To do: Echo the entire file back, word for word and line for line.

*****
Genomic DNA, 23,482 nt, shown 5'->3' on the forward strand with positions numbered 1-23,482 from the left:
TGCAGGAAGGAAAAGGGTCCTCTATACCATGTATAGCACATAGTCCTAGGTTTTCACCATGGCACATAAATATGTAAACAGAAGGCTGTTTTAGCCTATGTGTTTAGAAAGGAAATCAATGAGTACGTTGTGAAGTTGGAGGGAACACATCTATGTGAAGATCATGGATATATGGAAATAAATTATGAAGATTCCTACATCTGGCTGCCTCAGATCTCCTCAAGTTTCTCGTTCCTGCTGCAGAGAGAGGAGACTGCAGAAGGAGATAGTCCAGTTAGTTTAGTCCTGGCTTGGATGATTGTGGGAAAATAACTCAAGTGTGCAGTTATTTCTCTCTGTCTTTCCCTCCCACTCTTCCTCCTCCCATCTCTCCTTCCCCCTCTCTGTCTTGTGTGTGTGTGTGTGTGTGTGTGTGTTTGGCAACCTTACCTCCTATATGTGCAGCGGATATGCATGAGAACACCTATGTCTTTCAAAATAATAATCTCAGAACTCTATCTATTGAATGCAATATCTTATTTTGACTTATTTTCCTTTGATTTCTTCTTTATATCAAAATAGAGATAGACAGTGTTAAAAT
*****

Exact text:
Genomic DNA, 23,482 nt, shown 5'->3' on the forward strand with positions numbered 1-23,482 from the left:
TGCAGGAAGGAAAAGGGTCCTCTATACCATGTATAGCACATAGTCCTAGGTTTTCACCATGGCACATAAATATGTAAACAGAAGGCTGTTTTAGCCTATGTGTTTAGAAAGGAAATCAATGAGTACGTTGTGAAGTTGGAGGGAACACATCTATGTGAAGATCATGGATATATGGAAATAAATTATGAAGATTCCTACATCTGGCTGCCTCAGATCTCCTCAAGTTTCTCGTTCCTGCTGCAGAGAGAGGAGACTGCAGAAGGAGATAGTCCAGTTAGTTTAGTCCTGGCTTGGATGATTGTGGGAAAATAACTCAAGTGTGCAGTTATTTCTCTCTGTCTTTCCCTCCCACTCTTCCTCCTCCCATCTCTCCTTCCCCCTCTCTGTCTTGTGTGTGTGTGTGTGTGTGTGTGTGTTTGGCAACCTTACCTCCTATATGTGCAGCGGATATGCATGAGAACACCTATGTCTTTCAAAATAATAATCTCAGAACTCTATCTATTGAATGCAATATCTTATTTTGACTTATTTTCCTTTGATTTCTTCTTTATATCAAAATAGAGATAGACAGTGTTAAAAT